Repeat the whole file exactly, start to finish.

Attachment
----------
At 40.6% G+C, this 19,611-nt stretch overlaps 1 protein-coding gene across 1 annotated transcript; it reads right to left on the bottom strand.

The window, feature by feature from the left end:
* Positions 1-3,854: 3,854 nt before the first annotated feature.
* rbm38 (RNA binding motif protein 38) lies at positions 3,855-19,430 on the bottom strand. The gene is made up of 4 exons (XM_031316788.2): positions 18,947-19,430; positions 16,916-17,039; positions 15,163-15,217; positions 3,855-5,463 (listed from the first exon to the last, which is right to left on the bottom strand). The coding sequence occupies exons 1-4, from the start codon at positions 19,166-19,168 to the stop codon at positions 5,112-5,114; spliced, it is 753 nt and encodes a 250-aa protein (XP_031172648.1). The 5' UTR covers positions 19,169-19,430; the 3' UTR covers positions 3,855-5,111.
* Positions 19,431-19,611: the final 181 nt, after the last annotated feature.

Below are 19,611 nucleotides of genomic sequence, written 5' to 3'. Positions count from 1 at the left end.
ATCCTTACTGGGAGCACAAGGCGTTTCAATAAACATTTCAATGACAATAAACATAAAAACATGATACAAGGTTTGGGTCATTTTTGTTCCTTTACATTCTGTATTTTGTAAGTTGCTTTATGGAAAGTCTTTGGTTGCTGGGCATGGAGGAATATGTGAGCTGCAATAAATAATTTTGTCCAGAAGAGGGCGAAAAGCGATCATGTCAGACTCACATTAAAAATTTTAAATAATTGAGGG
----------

At 40.6% G+C, this 19,611-nt stretch overlaps 1 protein-coding gene across 1 annotated transcript; it reads right to left on the bottom strand.

The window, feature by feature from the left end:
* Positions 1-3,854: 3,854 nt before the first annotated feature.
* rbm38 (RNA binding motif protein 38) lies at positions 3,855-19,430 on the bottom strand. The gene is made up of 4 exons (XM_031316788.2): positions 18,947-19,430; positions 16,916-17,039; positions 15,163-15,217; positions 3,855-5,463 (listed from the first exon to the last, which is right to left on the bottom strand). The coding sequence occupies exons 1-4, from the start codon at positions 19,166-19,168 to the stop codon at positions 5,112-5,114; spliced, it is 753 nt and encodes a 250-aa protein (XP_031172648.1). The 5' UTR covers positions 19,169-19,430; the 3' UTR covers positions 3,855-5,111.
* Positions 19,431-19,611: the final 181 nt, after the last annotated feature.

Below are 19,611 nucleotides of genomic sequence, written 5' to 3'. Positions count from 1 at the left end.
ATCCTTACTGGGAGCACAAGGCGTTTCAATAAACATTTCAATGACAATAAACATAAAAACATGATACAAGGTTTGGGTCATTTTTGTTCCTTTACATTCTGTATTTTGTAAGTTGCTTTATGGAAAGTCTTTGGTTGCTGGGCATGGAGGAATATGTGAGCTGCAATAAATAATTTTGTCCAGAAGAGGGCGAAAAGCGATCATGTCAGACTCACATTAAAAATTTTAAATAATTGAGGG